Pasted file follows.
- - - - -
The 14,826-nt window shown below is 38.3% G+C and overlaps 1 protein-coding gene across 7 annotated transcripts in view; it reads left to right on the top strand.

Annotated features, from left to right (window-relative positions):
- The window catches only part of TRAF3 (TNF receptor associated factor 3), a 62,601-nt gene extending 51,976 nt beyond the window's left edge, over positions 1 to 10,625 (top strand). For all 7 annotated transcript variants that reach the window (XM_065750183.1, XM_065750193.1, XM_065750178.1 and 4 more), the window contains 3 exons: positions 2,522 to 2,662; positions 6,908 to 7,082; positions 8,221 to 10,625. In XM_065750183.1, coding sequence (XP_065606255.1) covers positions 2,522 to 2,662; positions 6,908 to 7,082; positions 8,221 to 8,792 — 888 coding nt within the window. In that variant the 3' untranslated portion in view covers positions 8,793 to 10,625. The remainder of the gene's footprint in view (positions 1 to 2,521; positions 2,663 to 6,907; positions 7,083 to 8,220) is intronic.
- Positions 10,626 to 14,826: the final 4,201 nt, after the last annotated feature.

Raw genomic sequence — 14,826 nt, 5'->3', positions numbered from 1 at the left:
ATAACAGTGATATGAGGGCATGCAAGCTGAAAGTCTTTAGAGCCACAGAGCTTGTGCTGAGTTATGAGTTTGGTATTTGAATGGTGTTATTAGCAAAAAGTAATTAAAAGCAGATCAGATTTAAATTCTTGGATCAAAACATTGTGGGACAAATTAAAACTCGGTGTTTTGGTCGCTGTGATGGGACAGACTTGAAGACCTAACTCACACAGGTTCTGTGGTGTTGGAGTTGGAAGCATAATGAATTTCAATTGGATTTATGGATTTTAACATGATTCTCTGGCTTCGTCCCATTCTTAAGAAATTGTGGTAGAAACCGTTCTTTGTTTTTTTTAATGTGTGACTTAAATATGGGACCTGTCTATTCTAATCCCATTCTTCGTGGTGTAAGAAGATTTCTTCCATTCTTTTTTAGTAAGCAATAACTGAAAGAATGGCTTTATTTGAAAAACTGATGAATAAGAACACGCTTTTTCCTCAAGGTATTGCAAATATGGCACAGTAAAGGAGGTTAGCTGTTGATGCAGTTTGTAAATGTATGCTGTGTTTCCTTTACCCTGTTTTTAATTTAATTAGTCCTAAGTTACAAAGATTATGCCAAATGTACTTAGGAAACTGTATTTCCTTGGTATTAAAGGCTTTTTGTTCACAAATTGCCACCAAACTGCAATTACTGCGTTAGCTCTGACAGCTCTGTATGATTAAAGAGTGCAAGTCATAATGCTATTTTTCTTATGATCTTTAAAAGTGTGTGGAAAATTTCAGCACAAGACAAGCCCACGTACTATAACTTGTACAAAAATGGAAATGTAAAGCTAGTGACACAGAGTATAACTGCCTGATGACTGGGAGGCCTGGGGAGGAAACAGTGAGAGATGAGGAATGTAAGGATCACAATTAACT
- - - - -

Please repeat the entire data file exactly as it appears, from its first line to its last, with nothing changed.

The 14,826-nt window shown below is 38.3% G+C and overlaps 1 protein-coding gene across 7 annotated transcripts in view; it reads left to right on the top strand.

Annotated features, from left to right (window-relative positions):
- The window catches only part of TRAF3 (TNF receptor associated factor 3), a 62,601-nt gene extending 51,976 nt beyond the window's left edge, over positions 1 to 10,625 (top strand). For all 7 annotated transcript variants that reach the window (XM_065750183.1, XM_065750193.1, XM_065750178.1 and 4 more), the window contains 3 exons: positions 2,522 to 2,662; positions 6,908 to 7,082; positions 8,221 to 10,625. In XM_065750183.1, coding sequence (XP_065606255.1) covers positions 2,522 to 2,662; positions 6,908 to 7,082; positions 8,221 to 8,792 — 888 coding nt within the window. In that variant the 3' untranslated portion in view covers positions 8,793 to 10,625. The remainder of the gene's footprint in view (positions 1 to 2,521; positions 2,663 to 6,907; positions 7,083 to 8,220) is intronic.
- Positions 10,626 to 14,826: the final 4,201 nt, after the last annotated feature.

Raw genomic sequence — 14,826 nt, 5'->3', positions numbered from 1 at the left:
ATAACAGTGATATGAGGGCATGCAAGCTGAAAGTCTTTAGAGCCACAGAGCTTGTGCTGAGTTATGAGTTTGGTATTTGAATGGTGTTATTAGCAAAAAGTAATTAAAAGCAGATCAGATTTAAATTCTTGGATCAAAACATTGTGGGACAAATTAAAACTCGGTGTTTTGGTCGCTGTGATGGGACAGACTTGAAGACCTAACTCACACAGGTTCTGTGGTGTTGGAGTTGGAAGCATAATGAATTTCAATTGGATTTATGGATTTTAACATGATTCTCTGGCTTCGTCCCATTCTTAAGAAATTGTGGTAGAAACCGTTCTTTGTTTTTTTTAATGTGTGACTTAAATATGGGACCTGTCTATTCTAATCCCATTCTTCGTGGTGTAAGAAGATTTCTTCCATTCTTTTTTAGTAAGCAATAACTGAAAGAATGGCTTTATTTGAAAAACTGATGAATAAGAACACGCTTTTTCCTCAAGGTATTGCAAATATGGCACAGTAAAGGAGGTTAGCTGTTGATGCAGTTTGTAAATGTATGCTGTGTTTCCTTTACCCTGTTTTTAATTTAATTAGTCCTAAGTTACAAAGATTATGCCAAATGTACTTAGGAAACTGTATTTCCTTGGTATTAAAGGCTTTTTGTTCACAAATTGCCACCAAACTGCAATTACTGCGTTAGCTCTGACAGCTCTGTATGATTAAAGAGTGCAAGTCATAATGCTATTTTTCTTATGATCTTTAAAAGTGTGTGGAAAATTTCAGCACAAGACAAGCCCACGTACTATAACTTGTACAAAAATGGAAATGTAAAGCTAGTGACACAGAGTATAACTGCCTGATGACTGGGAGGCCTGGGGAGGAAACAGTGAGAGATGAGGAATGTAAGGATCACAATTAACT